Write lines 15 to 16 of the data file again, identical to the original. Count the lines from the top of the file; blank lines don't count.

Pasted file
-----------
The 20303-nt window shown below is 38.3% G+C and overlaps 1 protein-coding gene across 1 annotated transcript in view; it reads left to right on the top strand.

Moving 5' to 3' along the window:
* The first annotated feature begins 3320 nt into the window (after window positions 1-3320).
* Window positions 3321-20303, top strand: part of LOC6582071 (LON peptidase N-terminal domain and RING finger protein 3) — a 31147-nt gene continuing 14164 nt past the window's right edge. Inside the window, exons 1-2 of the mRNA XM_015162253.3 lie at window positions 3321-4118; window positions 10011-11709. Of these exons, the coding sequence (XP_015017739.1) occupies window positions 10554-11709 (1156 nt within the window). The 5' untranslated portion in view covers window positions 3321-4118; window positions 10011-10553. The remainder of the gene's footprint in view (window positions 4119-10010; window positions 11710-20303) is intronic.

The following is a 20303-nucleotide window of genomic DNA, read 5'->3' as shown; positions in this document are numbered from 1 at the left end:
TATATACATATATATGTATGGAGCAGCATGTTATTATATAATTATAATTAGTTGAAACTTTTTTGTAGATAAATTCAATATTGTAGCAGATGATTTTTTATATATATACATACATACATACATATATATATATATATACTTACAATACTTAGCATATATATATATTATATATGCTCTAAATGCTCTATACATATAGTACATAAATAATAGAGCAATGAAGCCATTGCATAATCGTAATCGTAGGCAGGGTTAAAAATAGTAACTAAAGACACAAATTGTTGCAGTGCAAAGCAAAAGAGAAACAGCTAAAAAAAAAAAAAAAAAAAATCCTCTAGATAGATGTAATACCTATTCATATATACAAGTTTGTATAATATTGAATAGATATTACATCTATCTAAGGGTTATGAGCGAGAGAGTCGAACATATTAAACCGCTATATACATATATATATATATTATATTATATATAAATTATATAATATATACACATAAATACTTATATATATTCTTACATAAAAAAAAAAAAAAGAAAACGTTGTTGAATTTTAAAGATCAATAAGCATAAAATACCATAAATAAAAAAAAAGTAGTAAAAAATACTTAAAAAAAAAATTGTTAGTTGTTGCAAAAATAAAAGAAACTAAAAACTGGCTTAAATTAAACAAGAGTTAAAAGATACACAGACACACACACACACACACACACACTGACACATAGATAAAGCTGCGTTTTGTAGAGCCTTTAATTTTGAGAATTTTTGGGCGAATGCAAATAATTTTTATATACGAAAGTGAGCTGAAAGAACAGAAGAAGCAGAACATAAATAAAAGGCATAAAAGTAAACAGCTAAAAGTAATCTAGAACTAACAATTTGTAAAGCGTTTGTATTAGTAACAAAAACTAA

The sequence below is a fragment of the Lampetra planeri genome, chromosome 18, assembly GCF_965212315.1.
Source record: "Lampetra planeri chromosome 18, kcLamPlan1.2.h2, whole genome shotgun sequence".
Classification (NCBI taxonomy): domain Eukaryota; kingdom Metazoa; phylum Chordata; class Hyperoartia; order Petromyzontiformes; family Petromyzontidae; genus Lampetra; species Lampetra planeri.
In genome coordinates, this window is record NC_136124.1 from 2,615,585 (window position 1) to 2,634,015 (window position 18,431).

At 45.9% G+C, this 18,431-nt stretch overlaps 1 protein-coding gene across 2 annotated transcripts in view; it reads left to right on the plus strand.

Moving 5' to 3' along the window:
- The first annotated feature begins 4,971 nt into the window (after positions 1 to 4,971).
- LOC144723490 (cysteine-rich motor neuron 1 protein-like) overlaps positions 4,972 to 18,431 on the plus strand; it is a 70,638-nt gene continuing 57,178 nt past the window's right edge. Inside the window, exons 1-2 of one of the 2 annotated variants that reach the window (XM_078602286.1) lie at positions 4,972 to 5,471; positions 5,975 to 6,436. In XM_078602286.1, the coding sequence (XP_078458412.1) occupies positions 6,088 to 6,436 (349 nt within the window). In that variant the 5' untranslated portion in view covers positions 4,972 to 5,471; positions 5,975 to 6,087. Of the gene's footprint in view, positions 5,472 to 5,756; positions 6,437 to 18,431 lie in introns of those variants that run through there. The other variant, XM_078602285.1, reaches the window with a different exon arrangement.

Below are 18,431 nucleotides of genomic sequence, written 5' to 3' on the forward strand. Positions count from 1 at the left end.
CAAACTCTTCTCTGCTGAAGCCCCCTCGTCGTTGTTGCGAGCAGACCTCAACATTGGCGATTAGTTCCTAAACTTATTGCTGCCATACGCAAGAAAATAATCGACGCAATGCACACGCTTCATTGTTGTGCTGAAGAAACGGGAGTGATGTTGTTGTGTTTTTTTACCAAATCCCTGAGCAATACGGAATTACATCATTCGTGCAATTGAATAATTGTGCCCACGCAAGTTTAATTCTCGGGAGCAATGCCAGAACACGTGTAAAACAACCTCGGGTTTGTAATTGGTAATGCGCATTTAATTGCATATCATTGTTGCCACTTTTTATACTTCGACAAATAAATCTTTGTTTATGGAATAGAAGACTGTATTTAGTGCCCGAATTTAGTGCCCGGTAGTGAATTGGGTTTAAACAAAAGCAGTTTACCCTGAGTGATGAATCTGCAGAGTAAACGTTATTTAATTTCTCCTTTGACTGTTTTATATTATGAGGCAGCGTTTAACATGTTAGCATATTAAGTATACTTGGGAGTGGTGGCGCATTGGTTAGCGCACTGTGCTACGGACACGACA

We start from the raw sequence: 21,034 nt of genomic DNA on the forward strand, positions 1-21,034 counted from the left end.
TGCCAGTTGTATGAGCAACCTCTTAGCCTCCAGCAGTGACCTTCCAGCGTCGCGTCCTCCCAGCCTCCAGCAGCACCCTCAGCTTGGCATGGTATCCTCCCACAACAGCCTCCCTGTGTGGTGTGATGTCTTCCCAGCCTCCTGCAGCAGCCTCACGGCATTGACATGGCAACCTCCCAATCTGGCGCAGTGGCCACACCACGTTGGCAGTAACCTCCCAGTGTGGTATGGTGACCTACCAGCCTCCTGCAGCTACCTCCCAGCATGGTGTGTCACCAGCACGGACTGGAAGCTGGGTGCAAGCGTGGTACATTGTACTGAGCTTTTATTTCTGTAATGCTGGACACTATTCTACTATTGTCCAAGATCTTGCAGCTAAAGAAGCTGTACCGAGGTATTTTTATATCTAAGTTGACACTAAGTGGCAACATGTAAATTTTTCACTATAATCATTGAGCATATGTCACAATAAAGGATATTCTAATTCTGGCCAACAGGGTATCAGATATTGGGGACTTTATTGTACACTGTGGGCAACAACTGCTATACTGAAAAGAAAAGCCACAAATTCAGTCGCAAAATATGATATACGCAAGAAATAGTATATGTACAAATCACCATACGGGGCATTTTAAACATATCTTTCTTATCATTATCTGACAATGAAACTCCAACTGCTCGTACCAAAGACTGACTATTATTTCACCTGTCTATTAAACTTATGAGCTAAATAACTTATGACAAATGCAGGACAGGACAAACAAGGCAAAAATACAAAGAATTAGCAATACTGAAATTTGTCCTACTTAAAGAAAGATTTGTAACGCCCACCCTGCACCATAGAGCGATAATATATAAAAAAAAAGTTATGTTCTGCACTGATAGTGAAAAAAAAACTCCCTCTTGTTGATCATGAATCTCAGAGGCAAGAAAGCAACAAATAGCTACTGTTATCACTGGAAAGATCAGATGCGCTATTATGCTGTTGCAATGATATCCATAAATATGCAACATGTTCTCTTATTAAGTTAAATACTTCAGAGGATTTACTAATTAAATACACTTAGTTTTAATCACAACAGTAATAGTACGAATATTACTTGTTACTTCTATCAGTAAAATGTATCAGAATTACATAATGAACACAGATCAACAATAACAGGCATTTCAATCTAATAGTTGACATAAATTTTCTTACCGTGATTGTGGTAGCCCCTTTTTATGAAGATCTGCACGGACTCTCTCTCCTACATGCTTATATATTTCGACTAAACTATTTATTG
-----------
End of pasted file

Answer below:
Below are 18,431 nucleotides of genomic sequence, written 5' to 3' on the forward strand. Positions count from 1 at the left end.
CAAACTCTTCTCTGCTGAAGCCCCCTCGTCGTTGTTGCGAGCAGACCTCAACATTGGCGATTAGTTCCTAAACTTATTGCTGCCATACGCAAGAAAATAATCGACGCAATGCACACGCTTCATTGTTGTGCTGAAGAAACGGGAGTGATGTTGTTGTGTTTTTTTACCAAATCCCTGAGCAATACGGAATTACATCATTCGTGCAATTGAATAATTGTGCCCACGCAAGTTTAATTCTCGGGAGCAATGCCAGAACACGTGTAAAACAACCTCGGGTTTGTAATTGGTAATGCGCATTTAATTGCATATCATTGTTGCCACTTTTTATACTTCGACAAATAAATCTTTGTTTATGGAATAGAAGACTGTATTTAGTGCCCGAATTTAGTGCCCGGTAGTGAATTGGGTTTAAACAAAAGCAGTTTACCCTGAGTGATGAATCTGCAGAGTAAACGTTATTTAATTTCTCCTTTGACTGTTTTATATTATGAGGCAGCGTTTAACATGTTAGCATATTAAGTATACTTGGGAGTGGTGGCGCATTGGTTAGCGCACTGTGCTACGGACACGACA